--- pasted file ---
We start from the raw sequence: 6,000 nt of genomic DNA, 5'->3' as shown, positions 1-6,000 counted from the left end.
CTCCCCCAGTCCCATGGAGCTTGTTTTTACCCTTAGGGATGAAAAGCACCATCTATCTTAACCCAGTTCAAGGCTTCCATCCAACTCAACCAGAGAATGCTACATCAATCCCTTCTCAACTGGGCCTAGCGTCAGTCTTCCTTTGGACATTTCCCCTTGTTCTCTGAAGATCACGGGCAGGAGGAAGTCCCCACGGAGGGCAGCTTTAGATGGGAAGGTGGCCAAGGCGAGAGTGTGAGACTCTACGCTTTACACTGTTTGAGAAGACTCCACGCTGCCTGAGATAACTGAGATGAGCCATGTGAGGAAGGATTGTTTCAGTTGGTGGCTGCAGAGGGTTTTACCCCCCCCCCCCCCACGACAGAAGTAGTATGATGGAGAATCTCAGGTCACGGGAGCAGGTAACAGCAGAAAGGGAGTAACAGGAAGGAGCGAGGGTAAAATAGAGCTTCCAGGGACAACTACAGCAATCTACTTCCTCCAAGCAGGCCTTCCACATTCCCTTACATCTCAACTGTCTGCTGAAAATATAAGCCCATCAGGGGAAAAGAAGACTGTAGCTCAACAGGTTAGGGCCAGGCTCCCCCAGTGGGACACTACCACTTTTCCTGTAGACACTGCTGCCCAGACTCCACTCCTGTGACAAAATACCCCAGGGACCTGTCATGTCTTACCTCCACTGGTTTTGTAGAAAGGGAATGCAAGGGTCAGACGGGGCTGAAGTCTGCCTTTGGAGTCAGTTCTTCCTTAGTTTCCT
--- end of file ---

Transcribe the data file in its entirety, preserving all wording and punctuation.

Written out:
We start from the raw sequence: 6,000 nt of genomic DNA, 5'->3' as shown, positions 1-6,000 counted from the left end.
CTCCCCCAGTCCCATGGAGCTTGTTTTTACCCTTAGGGATGAAAAGCACCATCTATCTTAACCCAGTTCAAGGCTTCCATCCAACTCAACCAGAGAATGCTACATCAATCCCTTCTCAACTGGGCCTAGCGTCAGTCTTCCTTTGGACATTTCCCCTTGTTCTCTGAAGATCACGGGCAGGAGGAAGTCCCCACGGAGGGCAGCTTTAGATGGGAAGGTGGCCAAGGCGAGAGTGTGAGACTCTACGCTTTACACTGTTTGAGAAGACTCCACGCTGCCTGAGATAACTGAGATGAGCCATGTGAGGAAGGATTGTTTCAGTTGGTGGCTGCAGAGGGTTTTACCCCCCCCCCCCCCACGACAGAAGTAGTATGATGGAGAATCTCAGGTCACGGGAGCAGGTAACAGCAGAAAGGGAGTAACAGGAAGGAGCGAGGGTAAAATAGAGCTTCCAGGGACAACTACAGCAATCTACTTCCTCCAAGCAGGCCTTCCACATTCCCTTACATCTCAACTGTCTGCTGAAAATATAAGCCCATCAGGGGAAAAGAAGACTGTAGCTCAACAGGTTAGGGCCAGGCTCCCCCAGTGGGACACTACCACTTTTCCTGTAGACACTGCTGCCCAGACTCCACTCCTGTGACAAAATACCCCAGGGACCTGTCATGTCTTACCTCCACTGGTTTTGTAGAAAGGGAATGCAAGGGTCAGACGGGGCTGAAGTCTGCCTTTGGAGTCAGTTCTTCCTTAGTTTCCT